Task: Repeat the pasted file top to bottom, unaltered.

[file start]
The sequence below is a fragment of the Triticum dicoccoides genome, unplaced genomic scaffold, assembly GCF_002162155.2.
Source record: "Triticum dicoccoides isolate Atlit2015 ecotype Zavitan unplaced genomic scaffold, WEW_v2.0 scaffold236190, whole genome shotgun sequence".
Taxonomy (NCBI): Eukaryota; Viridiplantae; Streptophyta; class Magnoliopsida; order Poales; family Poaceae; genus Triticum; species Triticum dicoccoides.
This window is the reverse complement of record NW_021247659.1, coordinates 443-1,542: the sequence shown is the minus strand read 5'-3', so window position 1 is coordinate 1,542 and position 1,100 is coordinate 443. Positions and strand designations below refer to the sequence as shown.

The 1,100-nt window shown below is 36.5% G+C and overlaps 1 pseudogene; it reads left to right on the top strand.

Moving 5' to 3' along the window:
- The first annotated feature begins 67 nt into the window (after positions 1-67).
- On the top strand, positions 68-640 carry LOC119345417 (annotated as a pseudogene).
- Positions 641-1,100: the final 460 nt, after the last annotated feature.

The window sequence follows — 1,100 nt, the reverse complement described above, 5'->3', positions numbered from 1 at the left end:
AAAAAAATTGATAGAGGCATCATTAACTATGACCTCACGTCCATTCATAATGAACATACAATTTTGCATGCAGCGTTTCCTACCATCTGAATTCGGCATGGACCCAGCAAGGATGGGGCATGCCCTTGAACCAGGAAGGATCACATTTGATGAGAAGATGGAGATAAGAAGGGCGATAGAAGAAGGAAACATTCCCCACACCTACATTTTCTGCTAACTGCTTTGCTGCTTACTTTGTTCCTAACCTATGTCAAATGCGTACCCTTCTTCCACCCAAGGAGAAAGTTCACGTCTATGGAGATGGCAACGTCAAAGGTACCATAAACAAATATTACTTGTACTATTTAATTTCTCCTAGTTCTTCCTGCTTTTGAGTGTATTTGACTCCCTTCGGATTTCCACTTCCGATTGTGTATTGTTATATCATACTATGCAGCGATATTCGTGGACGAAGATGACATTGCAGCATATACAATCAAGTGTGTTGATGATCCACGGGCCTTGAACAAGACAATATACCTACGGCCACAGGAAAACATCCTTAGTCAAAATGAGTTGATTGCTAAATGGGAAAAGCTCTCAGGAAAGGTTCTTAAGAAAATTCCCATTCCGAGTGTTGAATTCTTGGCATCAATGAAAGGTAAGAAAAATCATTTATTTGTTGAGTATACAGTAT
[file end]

The sequence below is a fragment of the Triticum dicoccoides genome, unplaced genomic scaffold, assembly GCF_002162155.2.
Source record: "Triticum dicoccoides isolate Atlit2015 ecotype Zavitan unplaced genomic scaffold, WEW_v2.0 scaffold236190, whole genome shotgun sequence".
Taxonomy (NCBI): Eukaryota; Viridiplantae; Streptophyta; class Magnoliopsida; order Poales; family Poaceae; genus Triticum; species Triticum dicoccoides.
This window is the reverse complement of record NW_021247659.1, coordinates 443-1,542: the sequence shown is the minus strand read 5'-3', so window position 1 is coordinate 1,542 and position 1,100 is coordinate 443. Positions and strand designations below refer to the sequence as shown.

The 1,100-nt window shown below is 36.5% G+C and overlaps 1 pseudogene; it reads left to right on the top strand.

Moving 5' to 3' along the window:
- The first annotated feature begins 67 nt into the window (after positions 1-67).
- On the top strand, positions 68-640 carry LOC119345417 (annotated as a pseudogene).
- Positions 641-1,100: the final 460 nt, after the last annotated feature.

The window sequence follows — 1,100 nt, the reverse complement described above, 5'->3', positions numbered from 1 at the left end:
AAAAAAATTGATAGAGGCATCATTAACTATGACCTCACGTCCATTCATAATGAACATACAATTTTGCATGCAGCGTTTCCTACCATCTGAATTCGGCATGGACCCAGCAAGGATGGGGCATGCCCTTGAACCAGGAAGGATCACATTTGATGAGAAGATGGAGATAAGAAGGGCGATAGAAGAAGGAAACATTCCCCACACCTACATTTTCTGCTAACTGCTTTGCTGCTTACTTTGTTCCTAACCTATGTCAAATGCGTACCCTTCTTCCACCCAAGGAGAAAGTTCACGTCTATGGAGATGGCAACGTCAAAGGTACCATAAACAAATATTACTTGTACTATTTAATTTCTCCTAGTTCTTCCTGCTTTTGAGTGTATTTGACTCCCTTCGGATTTCCACTTCCGATTGTGTATTGTTATATCATACTATGCAGCGATATTCGTGGACGAAGATGACATTGCAGCATATACAATCAAGTGTGTTGATGATCCACGGGCCTTGAACAAGACAATATACCTACGGCCACAGGAAAACATCCTTAGTCAAAATGAGTTGATTGCTAAATGGGAAAAGCTCTCAGGAAAGGTTCTTAAGAAAATTCCCATTCCGAGTGTTGAATTCTTGGCATCAATGAAAGGTAAGAAAAATCATTTATTTGTTGAGTATACAGTAT